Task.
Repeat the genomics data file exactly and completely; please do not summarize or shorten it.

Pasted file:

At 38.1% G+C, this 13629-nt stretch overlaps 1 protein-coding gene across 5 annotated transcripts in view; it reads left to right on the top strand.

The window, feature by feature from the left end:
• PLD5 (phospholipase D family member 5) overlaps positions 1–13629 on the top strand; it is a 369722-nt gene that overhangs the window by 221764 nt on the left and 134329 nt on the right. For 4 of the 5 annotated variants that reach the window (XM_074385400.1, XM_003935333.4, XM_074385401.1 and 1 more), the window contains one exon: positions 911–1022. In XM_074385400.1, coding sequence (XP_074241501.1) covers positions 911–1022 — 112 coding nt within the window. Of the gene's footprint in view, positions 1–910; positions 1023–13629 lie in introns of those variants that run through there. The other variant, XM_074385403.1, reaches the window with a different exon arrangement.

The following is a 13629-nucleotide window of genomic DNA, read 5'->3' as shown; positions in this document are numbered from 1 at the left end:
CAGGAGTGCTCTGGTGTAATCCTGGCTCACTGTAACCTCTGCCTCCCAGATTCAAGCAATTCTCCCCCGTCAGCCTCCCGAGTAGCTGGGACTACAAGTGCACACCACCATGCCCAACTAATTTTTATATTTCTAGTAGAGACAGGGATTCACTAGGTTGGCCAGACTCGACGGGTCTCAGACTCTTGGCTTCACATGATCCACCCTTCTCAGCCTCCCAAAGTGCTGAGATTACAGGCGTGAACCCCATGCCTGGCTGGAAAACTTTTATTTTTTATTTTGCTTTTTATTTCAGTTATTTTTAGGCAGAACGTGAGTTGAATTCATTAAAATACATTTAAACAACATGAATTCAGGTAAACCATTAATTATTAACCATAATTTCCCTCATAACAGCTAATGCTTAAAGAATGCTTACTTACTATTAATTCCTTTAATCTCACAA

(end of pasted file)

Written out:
At 38.1% G+C, this 13629-nt stretch overlaps 1 protein-coding gene across 5 annotated transcripts in view; it reads left to right on the top strand.

The window, feature by feature from the left end:
• PLD5 (phospholipase D family member 5) overlaps positions 1–13629 on the top strand; it is a 369722-nt gene that overhangs the window by 221764 nt on the left and 134329 nt on the right. For 4 of the 5 annotated variants that reach the window (XM_074385400.1, XM_003935333.4, XM_074385401.1 and 1 more), the window contains one exon: positions 911–1022. In XM_074385400.1, coding sequence (XP_074241501.1) covers positions 911–1022 — 112 coding nt within the window. Of the gene's footprint in view, positions 1–910; positions 1023–13629 lie in introns of those variants that run through there. The other variant, XM_074385403.1, reaches the window with a different exon arrangement.

The following is a 13629-nucleotide window of genomic DNA, read 5'->3' as shown; positions in this document are numbered from 1 at the left end:
CAGGAGTGCTCTGGTGTAATCCTGGCTCACTGTAACCTCTGCCTCCCAGATTCAAGCAATTCTCCCCCGTCAGCCTCCCGAGTAGCTGGGACTACAAGTGCACACCACCATGCCCAACTAATTTTTATATTTCTAGTAGAGACAGGGATTCACTAGGTTGGCCAGACTCGACGGGTCTCAGACTCTTGGCTTCACATGATCCACCCTTCTCAGCCTCCCAAAGTGCTGAGATTACAGGCGTGAACCCCATGCCTGGCTGGAAAACTTTTATTTTTTATTTTGCTTTTTATTTCAGTTATTTTTAGGCAGAACGTGAGTTGAATTCATTAAAATACATTTAAACAACATGAATTCAGGTAAACCATTAATTATTAACCATAATTTCCCTCATAACAGCTAATGCTTAAAGAATGCTTACTTACTATTAATTCCTTTAATCTCACAA